Greek Polis

Topics: Ancient Greece, Classical Athens, Athenian democracy Pages: 6 (1996 words) Published: March 17, 2008
The Polis

"The polis was a complex hierarchical society built around the notion of citizenship. It was made up of hundreds or even thousands of independent peasant households… All citizens had a share in the polis..." (Morris) Originally, the polis referred to a defensible area to which farmers of a particular area could retreat in the event of an attack. This defensible hill became known as an acropolis. The Acropolis in Athens is one example. Over time, towns grew around these defensible areas, and developed into the polis. The poleis were situated well inland to avoid raids by sea. With time, the agora, or marketplace, began to appear within the polis. The agora was not only a marketplace but the heart of Greek intellectual life and discourse. The word polis means city, but it was much more than that to the Greek citizen. It was the central focus of a citizen's political, religious, cultural, and civil life. Since poleis were so isolated from each other by mountains, they became largely self-sufficient communities.

In determining what a polis was and what its goals were, one can turn to Aristotle's idea of a polis: "It is clear, therefore, that a polis is not an association for residence on a common site, or for the sake of preventing mutual injustice and easing exchange. These are indeed conditions which must be present before a polis can exist; but the presence of all these conditions is not enough, in itself, to constitute a polis. What constitutes a polis is an association of households and clans in a good life, for the sake of attaining a perfect and self-sufficing existence." Aristotle says that the polis exists "for the sake of a good life." (Aristotle) The polis did not exist just because people lived in the same physical vicinity and had to have some sort of government. The polis was dedicated to the pursuit of a "good life." This good life was conceived of in terms of the people having a say in the laws that governed them as well as the polis assisting them with a strong connection to the gods. There were many institutions within the Greek polis. Two institutions that aided "the good life" were religion and government. Religion was a notable institution of a Greek polis. The object of polis religion was practical. Its most important function was to guarantee the good will of the gods and thereby the survival of the city. The religion of the polis was a collection of cults and rituals specific to each polis. Each polis had its own practices and spiritual emphases, as was defined by the polis. Although the different poleis worshipped the same gods, what differed was the precise expression of the cult. (The main Greek gods were the twelve Olympians, Zeus, his wife Hera, Poseidon, Ares, Hermes, Hephaestus, Aphrodite, Athena, Apollo, Artemis, Demeter, and Hestia. Other important deities included Hebe, Helios, Hades, Dionysus, Persephone and Heracles. Clearly, the ancient Greeks had a large pool of gods to choose to worship.) Each Greek state had its own calendar of festivals, its own gods and goddesses, spirits, and mythology. In addition, there were the cults and legends of its heroes and of the ancestors of its families. Clearly, no two Greek poleis had the exact same religious practices. To emphasize the different practices of each polis, one could only take part in the religious ceremonies of their own polis. If one visited the sacra of another polis, they could only participate as a xenos, or foreigner. Greeks of different poleis did come together for religious reasons, however. Athletic contests in honor of the gods especially emphasized the Greeks' unity as a people. Of course, the most famous of these were the Olympic Games held every four years in honor of the god Zeus. During these games a truce was called between all Greek poleis, allowing Greeks to travel in peace to the games, even through hostile states. Festivals celebrating the gods also brought polis...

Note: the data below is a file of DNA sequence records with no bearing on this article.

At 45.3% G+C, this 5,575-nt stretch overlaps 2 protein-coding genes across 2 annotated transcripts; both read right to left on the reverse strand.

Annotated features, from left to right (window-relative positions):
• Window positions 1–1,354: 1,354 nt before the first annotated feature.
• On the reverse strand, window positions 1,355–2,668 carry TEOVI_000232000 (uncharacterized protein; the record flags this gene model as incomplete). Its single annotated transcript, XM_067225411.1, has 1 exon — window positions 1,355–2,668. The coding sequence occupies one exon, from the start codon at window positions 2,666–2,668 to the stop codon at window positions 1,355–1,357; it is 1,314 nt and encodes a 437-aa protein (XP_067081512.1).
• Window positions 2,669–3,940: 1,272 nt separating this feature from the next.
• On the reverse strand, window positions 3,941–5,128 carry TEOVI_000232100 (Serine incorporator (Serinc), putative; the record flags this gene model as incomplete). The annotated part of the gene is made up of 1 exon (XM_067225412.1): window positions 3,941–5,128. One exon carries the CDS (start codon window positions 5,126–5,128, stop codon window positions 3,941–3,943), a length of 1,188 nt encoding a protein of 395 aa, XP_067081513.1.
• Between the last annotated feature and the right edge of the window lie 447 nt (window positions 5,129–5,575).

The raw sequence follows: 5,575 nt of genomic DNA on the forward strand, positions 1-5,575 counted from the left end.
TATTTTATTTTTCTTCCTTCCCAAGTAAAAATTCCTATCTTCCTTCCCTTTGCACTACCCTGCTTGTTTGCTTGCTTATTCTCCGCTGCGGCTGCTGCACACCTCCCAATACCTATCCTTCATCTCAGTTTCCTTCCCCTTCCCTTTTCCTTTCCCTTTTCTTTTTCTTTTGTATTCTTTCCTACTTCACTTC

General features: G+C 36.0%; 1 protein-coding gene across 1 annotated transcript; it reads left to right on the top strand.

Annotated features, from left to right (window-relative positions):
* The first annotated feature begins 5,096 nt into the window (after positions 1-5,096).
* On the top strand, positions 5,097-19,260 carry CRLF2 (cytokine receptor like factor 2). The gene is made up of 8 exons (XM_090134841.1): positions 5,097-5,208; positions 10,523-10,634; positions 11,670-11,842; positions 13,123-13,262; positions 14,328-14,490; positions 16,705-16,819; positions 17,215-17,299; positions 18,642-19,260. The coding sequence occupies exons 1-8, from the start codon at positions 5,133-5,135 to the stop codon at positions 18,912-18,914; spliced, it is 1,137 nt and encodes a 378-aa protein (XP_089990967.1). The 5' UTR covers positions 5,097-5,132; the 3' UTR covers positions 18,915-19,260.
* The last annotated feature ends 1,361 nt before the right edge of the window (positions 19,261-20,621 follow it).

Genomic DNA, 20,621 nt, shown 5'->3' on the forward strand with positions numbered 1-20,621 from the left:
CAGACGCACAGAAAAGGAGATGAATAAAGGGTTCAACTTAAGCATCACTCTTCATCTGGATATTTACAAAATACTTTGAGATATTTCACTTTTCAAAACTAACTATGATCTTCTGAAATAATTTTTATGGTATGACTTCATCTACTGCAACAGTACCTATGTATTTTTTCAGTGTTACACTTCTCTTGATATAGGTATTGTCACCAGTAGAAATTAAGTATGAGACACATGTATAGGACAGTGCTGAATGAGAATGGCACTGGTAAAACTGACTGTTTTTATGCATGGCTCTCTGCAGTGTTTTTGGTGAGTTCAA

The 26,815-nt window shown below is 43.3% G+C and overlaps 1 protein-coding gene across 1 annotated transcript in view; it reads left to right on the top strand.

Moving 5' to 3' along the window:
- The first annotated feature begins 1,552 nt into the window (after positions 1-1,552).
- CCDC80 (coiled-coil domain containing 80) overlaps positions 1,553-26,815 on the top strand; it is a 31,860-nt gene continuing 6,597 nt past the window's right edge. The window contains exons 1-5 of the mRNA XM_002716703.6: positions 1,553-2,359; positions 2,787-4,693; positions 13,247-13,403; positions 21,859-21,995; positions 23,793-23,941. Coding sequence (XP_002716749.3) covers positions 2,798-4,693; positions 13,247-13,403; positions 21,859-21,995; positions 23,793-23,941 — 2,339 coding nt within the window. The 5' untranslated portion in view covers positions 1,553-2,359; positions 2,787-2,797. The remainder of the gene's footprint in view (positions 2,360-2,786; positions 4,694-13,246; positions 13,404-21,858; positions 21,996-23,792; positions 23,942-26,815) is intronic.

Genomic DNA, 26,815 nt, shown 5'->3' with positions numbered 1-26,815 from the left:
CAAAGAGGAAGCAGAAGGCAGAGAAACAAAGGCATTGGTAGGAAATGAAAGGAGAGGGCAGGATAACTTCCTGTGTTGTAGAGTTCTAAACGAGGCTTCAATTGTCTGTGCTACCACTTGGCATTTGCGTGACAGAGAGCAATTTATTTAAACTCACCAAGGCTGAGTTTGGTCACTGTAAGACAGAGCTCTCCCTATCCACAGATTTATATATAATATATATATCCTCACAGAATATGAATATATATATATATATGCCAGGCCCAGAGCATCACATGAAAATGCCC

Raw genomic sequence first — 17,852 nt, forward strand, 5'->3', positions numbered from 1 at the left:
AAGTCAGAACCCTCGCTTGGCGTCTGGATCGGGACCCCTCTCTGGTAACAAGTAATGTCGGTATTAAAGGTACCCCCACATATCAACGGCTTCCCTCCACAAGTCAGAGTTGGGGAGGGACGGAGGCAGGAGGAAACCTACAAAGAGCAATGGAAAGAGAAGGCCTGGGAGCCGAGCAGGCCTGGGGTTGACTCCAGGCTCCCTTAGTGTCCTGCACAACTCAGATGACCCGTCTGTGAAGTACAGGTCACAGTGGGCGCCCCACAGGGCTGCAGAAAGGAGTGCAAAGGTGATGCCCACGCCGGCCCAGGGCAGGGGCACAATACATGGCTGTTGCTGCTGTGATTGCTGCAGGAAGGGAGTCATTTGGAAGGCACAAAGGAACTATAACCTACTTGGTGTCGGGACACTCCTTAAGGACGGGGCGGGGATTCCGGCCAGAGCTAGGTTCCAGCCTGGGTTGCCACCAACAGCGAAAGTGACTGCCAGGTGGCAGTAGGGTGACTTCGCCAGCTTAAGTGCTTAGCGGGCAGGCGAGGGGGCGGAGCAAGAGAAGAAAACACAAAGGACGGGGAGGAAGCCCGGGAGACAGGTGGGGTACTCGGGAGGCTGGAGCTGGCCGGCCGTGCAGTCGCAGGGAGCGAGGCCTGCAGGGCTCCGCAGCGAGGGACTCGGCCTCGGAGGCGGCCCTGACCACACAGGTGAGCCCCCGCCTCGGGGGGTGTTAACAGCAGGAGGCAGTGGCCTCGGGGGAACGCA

Cited: Aristotle. Politics. Trans. Benjamin Jowett. Comp. W. H. C. Davis. Mineola: Courier Dover Publications, 2004. Google Book. 11 Dec. 2007 .
Hooker, Richard. "Ancient Greece." World Resources. 6 June 1999. Washington State University. 11 Dec. 2007 .
Morris, Ian. "The Early Polis as City and State." City and Country in the Ancient World. Ed. John Rich and Andrew Wallace-Hadrill. The Foundations of the Greek Polis: Political Culture 700-500. 11 Dec. 2007 .
Nagle, D. Brendan. The Ancient World. 5th ed. Prentice Hall, 2001.
Rymer, Eric. "Development of Democracy in Athens." History and Government of Ancient Greece. 2007. History Link 101. 11 Dec. 2007 .
Sourvinou-Inwood, Christiane; cont. Buxton, Richard, ed. Oxford Readings in Greek Religion. New York: Oxford UP, 2000.
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